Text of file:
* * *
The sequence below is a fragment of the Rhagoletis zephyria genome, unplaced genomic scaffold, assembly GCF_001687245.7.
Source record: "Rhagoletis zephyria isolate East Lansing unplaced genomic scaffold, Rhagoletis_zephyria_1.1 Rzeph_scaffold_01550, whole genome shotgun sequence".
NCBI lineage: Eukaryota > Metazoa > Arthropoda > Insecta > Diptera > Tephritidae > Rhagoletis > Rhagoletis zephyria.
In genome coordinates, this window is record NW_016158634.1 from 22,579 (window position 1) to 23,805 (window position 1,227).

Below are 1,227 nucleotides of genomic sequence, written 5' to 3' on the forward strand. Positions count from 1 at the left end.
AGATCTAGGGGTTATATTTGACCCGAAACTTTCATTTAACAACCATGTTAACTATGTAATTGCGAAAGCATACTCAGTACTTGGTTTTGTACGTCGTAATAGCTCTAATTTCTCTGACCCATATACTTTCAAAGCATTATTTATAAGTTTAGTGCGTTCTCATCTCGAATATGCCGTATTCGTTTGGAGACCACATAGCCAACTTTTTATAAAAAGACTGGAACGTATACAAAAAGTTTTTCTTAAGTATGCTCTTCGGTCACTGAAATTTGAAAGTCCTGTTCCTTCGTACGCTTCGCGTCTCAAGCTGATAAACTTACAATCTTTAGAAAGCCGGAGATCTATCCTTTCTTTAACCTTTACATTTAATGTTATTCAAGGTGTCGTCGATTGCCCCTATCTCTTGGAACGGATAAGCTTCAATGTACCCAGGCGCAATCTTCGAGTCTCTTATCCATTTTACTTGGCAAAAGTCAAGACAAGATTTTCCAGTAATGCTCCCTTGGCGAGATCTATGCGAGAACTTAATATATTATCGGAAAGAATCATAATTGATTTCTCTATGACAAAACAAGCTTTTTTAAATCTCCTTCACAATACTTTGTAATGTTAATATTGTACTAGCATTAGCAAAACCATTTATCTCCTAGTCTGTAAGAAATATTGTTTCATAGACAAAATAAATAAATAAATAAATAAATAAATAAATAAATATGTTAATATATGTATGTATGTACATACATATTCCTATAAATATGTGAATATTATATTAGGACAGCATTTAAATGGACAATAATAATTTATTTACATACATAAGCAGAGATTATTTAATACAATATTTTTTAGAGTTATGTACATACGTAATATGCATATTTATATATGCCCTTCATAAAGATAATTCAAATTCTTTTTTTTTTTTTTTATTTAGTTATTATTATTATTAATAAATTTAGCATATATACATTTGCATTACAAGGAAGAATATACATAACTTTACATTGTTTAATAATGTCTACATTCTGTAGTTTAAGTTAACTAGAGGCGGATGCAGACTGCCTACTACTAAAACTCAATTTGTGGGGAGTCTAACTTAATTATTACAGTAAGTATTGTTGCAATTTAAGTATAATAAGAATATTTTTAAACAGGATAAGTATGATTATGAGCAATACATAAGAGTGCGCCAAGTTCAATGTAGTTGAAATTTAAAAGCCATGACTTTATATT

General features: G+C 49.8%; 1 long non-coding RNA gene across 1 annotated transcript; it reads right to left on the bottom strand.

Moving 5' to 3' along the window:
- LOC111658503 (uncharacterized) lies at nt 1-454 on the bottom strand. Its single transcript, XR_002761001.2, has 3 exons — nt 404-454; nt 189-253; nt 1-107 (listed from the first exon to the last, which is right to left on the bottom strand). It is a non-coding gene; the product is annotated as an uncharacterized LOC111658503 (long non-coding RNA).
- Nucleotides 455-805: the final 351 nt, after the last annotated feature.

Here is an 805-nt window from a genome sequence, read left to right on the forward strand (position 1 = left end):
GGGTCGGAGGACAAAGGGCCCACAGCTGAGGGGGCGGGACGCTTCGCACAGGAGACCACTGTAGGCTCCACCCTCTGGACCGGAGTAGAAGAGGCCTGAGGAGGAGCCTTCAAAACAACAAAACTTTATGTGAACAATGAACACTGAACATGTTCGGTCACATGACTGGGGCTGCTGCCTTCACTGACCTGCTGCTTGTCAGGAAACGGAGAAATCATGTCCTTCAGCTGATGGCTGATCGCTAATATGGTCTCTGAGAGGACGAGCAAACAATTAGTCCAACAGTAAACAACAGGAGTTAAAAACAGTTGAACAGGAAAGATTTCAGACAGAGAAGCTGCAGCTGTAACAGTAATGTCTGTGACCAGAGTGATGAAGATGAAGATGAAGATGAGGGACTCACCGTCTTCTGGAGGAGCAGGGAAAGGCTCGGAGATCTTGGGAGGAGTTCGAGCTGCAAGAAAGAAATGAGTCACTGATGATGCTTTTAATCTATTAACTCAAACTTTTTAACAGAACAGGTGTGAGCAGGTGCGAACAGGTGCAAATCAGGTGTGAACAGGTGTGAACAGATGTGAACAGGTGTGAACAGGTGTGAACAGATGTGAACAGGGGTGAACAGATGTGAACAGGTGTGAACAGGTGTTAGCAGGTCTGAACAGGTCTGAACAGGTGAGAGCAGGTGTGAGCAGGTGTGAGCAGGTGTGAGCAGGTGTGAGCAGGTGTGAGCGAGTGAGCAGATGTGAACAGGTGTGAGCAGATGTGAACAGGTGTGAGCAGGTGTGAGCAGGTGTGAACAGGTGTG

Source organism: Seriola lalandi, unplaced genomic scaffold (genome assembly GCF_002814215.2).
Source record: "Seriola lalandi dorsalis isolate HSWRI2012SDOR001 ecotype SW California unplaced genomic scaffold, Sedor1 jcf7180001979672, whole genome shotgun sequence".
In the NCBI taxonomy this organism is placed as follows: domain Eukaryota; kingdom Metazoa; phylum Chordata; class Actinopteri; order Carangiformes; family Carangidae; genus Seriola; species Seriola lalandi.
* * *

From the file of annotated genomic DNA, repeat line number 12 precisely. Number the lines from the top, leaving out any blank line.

GGGTCGGAGGACAAAGGGCCCACAGCTGAGGGGGCGGGACGCTTCGCACAGGAGACCACTGTAGGCTCCACCCTCTGGACCGGAGTAGAAGAGGCCTGAGGAGGAGCCTTCAAAACAACAAAACTTTATGTGAACAATGAACACTGAACATGTTCGGTCACATGACTGGGGCTGCTGCCTTCACTGACCTGCTGCTTGTCAGGAAACGGAGAAATCATGTCCTTCAGCTGATGGCTGATCGCTAATATGGTCTCTGAGAGGACGAGCAAACAATTAGTCCAACAGTAAACAACAGGAGTTAAAAACAGTTGAACAGGAAAGATTTCAGACAGAGAAGCTGCAGCTGTAACAGTAATGTCTGTGACCAGAGTGATGAAGATGAAGATGAAGATGAGGGACTCACCGTCTTCTGGAGGAGCAGGGAAAGGCTCGGAGATCTTGGGAGGAGTTCGAGCTGCAAGAAAGAAATGAGTCACTGATGATGCTTTTAATCTATTAACTCAAACTTTTTAACAGAACAGGTGTGAGCAGGTGCGAACAGGTGCAAATCAGGTGTGAACAGGTGTGAACAGATGTGAACAGGTGTGAACAGGTGTGAACAGATGTGAACAGGGGTGAACAGATGTGAACAGGTGTGAACAGGTGTTAGCAGGTCTGAACAGGTCTGAACAGGTGAGAGCAGGTGTGAGCAGGTGTGAGCAGGTGTGAGCAGGTGTGAGCAGGTGTGAGCGAGTGAGCAGATGTGAACAGGTGTGAGCAGATGTGAACAGGTGTGAGCAGGTGTGAGCAGGTGTGAACAGGTGTG